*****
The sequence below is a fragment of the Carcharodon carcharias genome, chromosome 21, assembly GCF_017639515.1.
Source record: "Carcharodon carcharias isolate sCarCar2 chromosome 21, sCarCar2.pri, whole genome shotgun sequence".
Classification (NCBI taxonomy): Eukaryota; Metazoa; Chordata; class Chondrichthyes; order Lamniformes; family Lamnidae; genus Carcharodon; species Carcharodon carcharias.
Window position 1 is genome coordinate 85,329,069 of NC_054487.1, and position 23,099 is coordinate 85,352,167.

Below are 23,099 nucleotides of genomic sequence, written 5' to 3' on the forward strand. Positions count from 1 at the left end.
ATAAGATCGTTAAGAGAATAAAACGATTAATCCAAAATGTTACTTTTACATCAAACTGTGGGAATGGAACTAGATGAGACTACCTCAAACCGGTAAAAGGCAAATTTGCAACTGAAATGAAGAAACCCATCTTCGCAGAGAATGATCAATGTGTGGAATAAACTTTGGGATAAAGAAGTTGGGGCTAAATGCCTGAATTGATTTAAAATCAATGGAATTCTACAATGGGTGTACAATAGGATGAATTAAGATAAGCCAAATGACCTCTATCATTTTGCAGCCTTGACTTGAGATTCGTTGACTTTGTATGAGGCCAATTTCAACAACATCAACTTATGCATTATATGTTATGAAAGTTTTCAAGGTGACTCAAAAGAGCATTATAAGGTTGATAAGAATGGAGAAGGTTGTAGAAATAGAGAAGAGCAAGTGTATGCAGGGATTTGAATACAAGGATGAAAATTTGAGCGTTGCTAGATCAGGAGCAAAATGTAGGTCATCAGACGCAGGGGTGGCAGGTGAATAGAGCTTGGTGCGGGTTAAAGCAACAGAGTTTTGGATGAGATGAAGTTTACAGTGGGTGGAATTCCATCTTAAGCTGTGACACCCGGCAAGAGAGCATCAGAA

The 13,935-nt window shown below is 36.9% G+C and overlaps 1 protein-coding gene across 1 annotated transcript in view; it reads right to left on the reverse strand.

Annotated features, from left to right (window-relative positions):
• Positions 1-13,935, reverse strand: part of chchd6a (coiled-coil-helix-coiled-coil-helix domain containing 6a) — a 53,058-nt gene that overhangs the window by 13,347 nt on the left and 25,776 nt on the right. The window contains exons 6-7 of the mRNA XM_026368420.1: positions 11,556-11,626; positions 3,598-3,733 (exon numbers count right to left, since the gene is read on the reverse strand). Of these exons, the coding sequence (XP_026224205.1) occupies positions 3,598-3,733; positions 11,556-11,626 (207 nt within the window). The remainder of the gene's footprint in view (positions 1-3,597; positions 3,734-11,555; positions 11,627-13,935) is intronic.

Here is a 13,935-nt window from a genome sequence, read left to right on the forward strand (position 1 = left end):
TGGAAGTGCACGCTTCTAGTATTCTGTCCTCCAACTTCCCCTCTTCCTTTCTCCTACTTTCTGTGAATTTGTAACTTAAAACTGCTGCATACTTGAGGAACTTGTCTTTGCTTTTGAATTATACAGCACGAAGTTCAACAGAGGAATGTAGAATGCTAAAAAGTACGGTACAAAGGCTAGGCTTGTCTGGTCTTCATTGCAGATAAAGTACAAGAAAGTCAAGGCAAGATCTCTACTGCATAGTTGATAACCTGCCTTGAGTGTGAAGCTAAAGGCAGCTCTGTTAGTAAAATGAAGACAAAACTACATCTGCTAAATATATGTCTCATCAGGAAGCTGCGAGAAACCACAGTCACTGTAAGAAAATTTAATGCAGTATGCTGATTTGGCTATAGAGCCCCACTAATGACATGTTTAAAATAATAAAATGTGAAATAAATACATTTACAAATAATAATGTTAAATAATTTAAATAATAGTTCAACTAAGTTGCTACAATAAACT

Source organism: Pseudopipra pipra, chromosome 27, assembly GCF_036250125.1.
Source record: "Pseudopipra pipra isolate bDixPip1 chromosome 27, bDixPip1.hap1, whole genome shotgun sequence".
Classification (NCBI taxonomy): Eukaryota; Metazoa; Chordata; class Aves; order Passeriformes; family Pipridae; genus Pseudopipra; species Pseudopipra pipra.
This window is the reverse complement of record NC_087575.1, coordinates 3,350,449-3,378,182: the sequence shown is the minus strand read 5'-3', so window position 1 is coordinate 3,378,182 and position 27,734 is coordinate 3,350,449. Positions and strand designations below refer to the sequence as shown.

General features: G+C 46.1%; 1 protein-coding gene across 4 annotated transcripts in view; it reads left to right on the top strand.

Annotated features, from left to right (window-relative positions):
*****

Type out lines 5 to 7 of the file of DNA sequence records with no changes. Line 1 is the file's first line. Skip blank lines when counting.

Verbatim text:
Below are 23,099 nucleotides of genomic sequence, written 5' to 3' on the forward strand. Positions count from 1 at the left end.
ATAAGATCGTTAAGAGAATAAAACGATTAATCCAAAATGTTACTTTTACATCAAACTGTGGGAATGGAACTAGATGAGACTACCTCAAACCGGTAAAAGGCAAATTTGCAACTGAAATGAAGAAACCCATCTTCGCAGAGAATGATCAATGTGTGGAATAAACTTTGGGATAAAGAAGTTGGGGCTAAATGCCTGAATTGATTTAAAATCAATGGAATTCTACAATGGGTGTACAATAGGATGAATTAAGATAAGCCAAATGACCTCTATCATTTTGCAGCCTTGACTTGAGATTCGTTGACTTTGTATGAGGCCAATTTCAACAACATCAACTTATGCATTATATGTTATGAAAGTTTTCAAGGTGACTCAAAAGAGCATTATAAGGTTGATAAGAATGGAGAAGGTTGTAGAAATAGAGAAGAGCAAGTGTATGCAGGGATTTGAATACAAGGATGAAAATTTGAGCGTTGCTAGATCAGGAGCAAAATGTAGGTCATCAGACGCAGGGGTGGCAGGTGAATAGAGCTTGGTGCGGGTTAAAGCAACAGAGTTTTGGATGAGATGAAGTTTACAGTGGGTGGAATTCCATCTTAAGCTGTGACACCCGGCAAGAGAGCATCAGAA

The 13,935-nt window shown below is 36.9% G+C and overlaps 1 protein-coding gene across 1 annotated transcript in view; it reads right to left on the reverse strand.